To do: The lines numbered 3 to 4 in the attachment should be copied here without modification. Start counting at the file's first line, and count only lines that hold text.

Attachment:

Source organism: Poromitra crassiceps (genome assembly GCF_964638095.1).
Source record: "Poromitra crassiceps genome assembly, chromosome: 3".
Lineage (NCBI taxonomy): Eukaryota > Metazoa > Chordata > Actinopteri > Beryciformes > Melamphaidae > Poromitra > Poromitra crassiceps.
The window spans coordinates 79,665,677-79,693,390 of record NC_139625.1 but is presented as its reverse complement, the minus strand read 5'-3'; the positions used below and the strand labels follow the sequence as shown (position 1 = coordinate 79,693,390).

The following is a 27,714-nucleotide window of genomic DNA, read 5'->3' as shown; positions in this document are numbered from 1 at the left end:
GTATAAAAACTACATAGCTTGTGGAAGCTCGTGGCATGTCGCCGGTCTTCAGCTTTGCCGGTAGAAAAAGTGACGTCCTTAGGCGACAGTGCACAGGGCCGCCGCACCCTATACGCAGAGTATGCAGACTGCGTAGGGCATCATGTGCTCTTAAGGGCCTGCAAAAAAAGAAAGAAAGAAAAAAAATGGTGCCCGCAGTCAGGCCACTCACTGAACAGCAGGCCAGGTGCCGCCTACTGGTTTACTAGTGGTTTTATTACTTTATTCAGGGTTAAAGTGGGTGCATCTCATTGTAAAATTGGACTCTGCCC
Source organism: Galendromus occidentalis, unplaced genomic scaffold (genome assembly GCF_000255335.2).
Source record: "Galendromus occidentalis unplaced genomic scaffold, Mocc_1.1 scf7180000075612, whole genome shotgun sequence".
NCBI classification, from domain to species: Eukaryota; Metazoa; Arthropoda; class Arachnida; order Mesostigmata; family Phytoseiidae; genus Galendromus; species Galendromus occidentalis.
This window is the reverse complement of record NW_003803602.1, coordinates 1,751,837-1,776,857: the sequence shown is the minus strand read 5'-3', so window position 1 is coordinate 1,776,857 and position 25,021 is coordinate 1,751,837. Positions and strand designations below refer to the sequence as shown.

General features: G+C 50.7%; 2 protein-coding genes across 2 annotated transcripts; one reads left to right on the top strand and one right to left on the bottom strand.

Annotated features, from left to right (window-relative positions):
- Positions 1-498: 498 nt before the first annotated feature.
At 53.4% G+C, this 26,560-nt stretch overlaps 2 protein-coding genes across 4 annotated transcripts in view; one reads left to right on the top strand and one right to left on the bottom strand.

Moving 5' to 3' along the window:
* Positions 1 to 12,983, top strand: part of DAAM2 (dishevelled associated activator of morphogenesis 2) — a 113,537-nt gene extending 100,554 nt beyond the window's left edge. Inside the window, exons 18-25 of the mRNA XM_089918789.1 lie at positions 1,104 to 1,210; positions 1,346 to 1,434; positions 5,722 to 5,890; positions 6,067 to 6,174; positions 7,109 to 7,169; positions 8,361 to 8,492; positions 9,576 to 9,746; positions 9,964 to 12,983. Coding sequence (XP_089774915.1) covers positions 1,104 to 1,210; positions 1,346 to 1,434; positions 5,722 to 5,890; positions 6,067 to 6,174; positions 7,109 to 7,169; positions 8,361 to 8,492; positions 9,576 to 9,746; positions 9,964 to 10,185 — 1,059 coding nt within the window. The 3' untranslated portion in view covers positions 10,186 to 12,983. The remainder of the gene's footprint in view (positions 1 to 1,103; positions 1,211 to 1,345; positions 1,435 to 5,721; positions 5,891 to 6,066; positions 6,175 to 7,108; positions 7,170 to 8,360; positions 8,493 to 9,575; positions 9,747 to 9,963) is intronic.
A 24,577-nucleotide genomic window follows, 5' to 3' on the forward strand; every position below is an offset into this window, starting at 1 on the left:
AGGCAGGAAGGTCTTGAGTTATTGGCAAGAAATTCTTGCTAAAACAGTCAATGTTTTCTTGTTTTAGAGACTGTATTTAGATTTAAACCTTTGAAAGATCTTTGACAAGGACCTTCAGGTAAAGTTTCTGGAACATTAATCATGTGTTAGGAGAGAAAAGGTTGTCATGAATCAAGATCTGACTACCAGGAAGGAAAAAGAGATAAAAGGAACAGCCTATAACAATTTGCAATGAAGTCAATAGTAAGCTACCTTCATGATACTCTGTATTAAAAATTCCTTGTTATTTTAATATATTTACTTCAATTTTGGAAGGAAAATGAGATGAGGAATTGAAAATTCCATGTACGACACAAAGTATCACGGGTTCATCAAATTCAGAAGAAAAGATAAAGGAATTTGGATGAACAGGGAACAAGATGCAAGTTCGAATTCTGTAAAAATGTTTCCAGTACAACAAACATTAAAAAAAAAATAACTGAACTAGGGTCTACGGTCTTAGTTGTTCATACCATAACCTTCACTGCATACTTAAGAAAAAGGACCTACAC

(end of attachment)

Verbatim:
Lineage (NCBI taxonomy): Eukaryota > Metazoa > Chordata > Actinopteri > Beryciformes > Melamphaidae > Poromitra > Poromitra crassiceps.
The window spans coordinates 79,665,677-79,693,390 of record NC_139625.1 but is presented as its reverse complement, the minus strand read 5'-3'; the positions used below and the strand labels follow the sequence as shown (position 1 = coordinate 79,693,390).